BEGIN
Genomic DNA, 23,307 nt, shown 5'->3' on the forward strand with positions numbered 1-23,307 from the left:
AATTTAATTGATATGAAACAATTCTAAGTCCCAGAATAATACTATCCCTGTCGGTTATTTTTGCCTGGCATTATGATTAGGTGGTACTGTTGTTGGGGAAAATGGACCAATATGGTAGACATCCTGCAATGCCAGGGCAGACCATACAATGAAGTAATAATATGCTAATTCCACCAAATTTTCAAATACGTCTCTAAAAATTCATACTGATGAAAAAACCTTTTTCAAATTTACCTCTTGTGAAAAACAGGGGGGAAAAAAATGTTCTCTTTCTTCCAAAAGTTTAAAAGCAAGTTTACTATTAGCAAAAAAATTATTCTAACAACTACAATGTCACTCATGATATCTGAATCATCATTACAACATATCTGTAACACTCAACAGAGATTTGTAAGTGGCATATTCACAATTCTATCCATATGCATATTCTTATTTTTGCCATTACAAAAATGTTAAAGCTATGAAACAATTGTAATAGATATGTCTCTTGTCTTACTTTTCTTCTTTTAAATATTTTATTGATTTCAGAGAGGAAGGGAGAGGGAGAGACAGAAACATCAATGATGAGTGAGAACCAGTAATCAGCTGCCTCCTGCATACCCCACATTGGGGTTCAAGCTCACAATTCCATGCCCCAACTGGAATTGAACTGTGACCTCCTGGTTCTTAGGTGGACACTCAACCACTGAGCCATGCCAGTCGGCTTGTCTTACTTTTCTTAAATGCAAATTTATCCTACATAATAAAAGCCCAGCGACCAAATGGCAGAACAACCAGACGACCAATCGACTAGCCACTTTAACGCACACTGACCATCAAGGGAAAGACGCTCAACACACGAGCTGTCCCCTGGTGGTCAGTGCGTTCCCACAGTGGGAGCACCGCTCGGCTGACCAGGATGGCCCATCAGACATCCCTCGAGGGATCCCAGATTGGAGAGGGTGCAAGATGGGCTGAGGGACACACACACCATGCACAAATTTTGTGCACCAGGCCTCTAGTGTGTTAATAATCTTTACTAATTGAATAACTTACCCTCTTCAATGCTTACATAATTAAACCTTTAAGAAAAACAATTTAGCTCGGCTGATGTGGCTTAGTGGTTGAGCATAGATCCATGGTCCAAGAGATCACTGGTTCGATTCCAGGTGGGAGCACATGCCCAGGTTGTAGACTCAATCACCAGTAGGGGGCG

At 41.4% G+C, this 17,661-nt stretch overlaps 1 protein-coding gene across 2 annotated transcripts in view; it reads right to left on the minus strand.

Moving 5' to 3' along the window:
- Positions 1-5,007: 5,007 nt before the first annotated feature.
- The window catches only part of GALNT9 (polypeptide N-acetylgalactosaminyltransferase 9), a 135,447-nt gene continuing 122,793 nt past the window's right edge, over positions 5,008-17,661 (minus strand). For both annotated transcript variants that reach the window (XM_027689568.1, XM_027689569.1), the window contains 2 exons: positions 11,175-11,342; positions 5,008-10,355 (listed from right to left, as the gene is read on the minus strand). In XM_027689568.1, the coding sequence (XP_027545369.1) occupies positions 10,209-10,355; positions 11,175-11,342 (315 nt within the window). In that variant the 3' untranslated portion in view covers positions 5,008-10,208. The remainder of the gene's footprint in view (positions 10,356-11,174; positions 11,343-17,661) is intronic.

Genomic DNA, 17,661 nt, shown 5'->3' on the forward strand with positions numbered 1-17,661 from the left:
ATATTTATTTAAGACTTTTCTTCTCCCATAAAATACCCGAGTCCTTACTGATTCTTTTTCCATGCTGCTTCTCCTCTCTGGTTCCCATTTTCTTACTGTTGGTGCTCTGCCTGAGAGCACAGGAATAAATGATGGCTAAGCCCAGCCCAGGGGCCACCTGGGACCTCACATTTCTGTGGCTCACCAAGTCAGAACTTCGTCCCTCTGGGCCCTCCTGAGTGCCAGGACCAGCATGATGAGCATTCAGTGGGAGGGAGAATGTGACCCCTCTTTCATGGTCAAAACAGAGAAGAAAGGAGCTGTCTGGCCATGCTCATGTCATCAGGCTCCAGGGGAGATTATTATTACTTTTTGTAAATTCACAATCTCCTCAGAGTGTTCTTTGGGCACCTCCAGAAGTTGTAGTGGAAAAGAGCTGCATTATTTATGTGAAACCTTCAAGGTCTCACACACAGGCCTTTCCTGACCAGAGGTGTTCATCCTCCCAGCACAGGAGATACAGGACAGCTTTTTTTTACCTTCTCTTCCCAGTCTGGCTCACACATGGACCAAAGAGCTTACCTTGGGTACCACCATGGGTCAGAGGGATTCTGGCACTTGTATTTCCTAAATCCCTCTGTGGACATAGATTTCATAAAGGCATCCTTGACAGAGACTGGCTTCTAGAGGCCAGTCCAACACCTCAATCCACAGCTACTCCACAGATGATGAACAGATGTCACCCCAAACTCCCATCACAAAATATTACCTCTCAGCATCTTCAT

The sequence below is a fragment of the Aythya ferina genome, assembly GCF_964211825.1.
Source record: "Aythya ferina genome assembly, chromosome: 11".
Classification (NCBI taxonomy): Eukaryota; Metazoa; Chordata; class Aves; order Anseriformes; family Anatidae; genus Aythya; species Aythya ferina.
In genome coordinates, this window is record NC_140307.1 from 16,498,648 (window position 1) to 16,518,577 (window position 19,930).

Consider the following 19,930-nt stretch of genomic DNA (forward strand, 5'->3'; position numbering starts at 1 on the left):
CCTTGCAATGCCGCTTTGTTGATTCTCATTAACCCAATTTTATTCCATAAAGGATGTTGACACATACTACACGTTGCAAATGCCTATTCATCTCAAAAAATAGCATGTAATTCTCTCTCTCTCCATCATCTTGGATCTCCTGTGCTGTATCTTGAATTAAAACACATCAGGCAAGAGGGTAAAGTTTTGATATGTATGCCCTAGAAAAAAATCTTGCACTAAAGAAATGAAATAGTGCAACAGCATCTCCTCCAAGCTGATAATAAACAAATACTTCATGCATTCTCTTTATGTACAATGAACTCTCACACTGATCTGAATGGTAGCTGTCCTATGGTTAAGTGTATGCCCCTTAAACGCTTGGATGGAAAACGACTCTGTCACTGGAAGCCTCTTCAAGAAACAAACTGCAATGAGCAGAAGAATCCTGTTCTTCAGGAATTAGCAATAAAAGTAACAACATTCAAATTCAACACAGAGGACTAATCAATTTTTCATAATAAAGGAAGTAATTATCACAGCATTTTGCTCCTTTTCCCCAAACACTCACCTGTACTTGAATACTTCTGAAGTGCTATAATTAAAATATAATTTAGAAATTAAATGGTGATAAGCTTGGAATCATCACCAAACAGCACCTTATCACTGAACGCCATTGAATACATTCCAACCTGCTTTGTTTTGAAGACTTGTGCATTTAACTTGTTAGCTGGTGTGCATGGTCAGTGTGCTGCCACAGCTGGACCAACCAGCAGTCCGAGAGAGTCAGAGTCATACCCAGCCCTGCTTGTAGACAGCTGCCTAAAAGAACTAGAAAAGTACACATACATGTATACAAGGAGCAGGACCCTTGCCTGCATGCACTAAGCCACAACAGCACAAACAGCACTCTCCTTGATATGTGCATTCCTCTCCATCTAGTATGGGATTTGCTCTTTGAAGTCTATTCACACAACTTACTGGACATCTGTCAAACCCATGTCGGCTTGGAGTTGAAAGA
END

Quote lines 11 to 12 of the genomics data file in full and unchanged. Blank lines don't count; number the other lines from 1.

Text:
Classification (NCBI taxonomy): Eukaryota; Metazoa; Chordata; class Aves; order Anseriformes; family Anatidae; genus Aythya; species Aythya ferina.
In genome coordinates, this window is record NC_140307.1 from 16,498,648 (window position 1) to 16,518,577 (window position 19,930).